New York State Court of Claims

New York State Court of Claims

BLADES v. THE STATE OF NEW YORK, #2000-015-104, Claim No. 102439, Motion No. M-62314


Defendant's motion to dismiss claim for failure to state a cause of action is converted to motion for summary judgment and upon conversion granted. Claimant misconstrued facts related to his confinement in special housing unit. His confinement did not exceed 90 days and no claim will lie for wrongful confinement. Claimant not entitled to credit for time spent in administrative segregation prior to determination of guilt on inmate misbehavior charges.

Case Information

Claimant short name:
Footnote (claimant name) :

Footnote (defendant name) :

Third-party claimant(s):

Third-party defendant(s):

Claim number(s):
Motion number(s):
Cross-motion number(s):

Claimant's attorney:
John Blades, Pro Se
Defendant's attorney:
Honorable Eliot Spitzer, Attorney General
By: G. Lawrence Dillon, EsquireAssistant Attorney General
Third-party defendant's attorney:

Signature date:
November 30, 2000
Saratoga Springs

Official citation:

Appellate results:

See also (multicaptioned case)


Defendant's motion to dismiss the claim for failure to state a cause of action and for lack of jurisdiction is converted to a motion for summary judgment pursuant to CPLR 3211 (c) and upon such conversion is granted. It appears from the Court's file, including two separate disposition sheets attached to claimant's "Replay [sic] for Discovery Demands"[1] that claimant, while an inmate at Mid-State Correctional Facility in Marcy, New York, was the subject of two separate tier III hearings. The first, related to charge number 999-99 reported by Captain McCarthy and labeled Administrative Segregation, began on December 1, 1999 and ended on December 6, 1999. The disposition sheet indicates a "recommendation date" of November 25, 1999 and a "delivery date" of November 27, 1999 with regard to such charge. The designated hearing officer, Mark Kinderman, found that claimant knowingly participated in the preparation of a threatening letter sent to Susan Connell, Deputy Superintendent for Administration at Mid-State at the time the letter was written. The hearing officer recommended that claimant be taken from the general population and transferred. The second disposition sheet, which is of extremely poor quality, refers to an incident date of December 1, 1999 and a hearing date of December 7, 1999. It relates to charges made by Sergeant Lawrence for alleged rule violations identified as violent conduct (104.11), harassment (107.11) and threats (102.10). The designated hearing officer assigned to hear and determine these charges was identified on the sheet as Captain Kadien. It appears that the charge of "harassment" and the charge of "threats" were sustained upon the hearing, but the "violent conduct" charge was not. As a result of these findings the hearing officer ordered that the claimant be confined to the special housing unit for 90 days and ordered the suspension of package privileges, phone calls and commissary beginning on December 7, 1999 and ending on March 7, 2000 (i.e., the release date).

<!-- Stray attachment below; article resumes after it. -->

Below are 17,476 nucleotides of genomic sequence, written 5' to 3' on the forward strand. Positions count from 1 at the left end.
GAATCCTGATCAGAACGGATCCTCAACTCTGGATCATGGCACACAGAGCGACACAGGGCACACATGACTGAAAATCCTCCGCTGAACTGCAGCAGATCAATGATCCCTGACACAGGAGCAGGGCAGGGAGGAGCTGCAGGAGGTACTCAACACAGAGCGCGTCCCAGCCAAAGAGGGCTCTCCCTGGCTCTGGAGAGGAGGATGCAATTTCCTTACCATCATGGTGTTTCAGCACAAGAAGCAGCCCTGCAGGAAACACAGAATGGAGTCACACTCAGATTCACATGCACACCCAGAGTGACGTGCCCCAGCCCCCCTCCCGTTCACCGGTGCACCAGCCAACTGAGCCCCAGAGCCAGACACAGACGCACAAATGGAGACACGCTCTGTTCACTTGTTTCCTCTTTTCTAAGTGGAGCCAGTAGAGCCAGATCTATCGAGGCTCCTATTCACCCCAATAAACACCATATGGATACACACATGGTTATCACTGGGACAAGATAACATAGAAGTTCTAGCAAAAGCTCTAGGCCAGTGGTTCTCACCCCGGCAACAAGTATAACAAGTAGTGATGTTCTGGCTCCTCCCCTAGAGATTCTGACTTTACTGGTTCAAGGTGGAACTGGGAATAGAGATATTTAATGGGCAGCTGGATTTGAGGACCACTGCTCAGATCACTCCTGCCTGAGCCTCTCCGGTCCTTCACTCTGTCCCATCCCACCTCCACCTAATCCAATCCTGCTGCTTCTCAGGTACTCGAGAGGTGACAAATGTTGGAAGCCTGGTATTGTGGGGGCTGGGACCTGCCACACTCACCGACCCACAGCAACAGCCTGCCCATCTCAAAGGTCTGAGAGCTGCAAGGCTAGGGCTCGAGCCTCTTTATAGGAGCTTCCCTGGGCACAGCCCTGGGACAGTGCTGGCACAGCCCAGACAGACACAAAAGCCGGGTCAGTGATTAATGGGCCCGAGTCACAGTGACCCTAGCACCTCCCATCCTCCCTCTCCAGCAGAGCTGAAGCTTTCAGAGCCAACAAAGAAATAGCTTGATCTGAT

By letter dated January 16, 2000 claimant appealed from these separate determinations to the Commissioner of Corrections who, on review, affirmed the determination of the December 6, 1999 administrative segregation hearing. It is unclear from the record whether the Commissioner separately reviewed the December 7, 1999 hearing determination and/or issued an affirmance. For purposes of this motion, absent proof to the contrary, the Court assumes that either it was not separately reviewed or if reviewed that the determination was affirmed.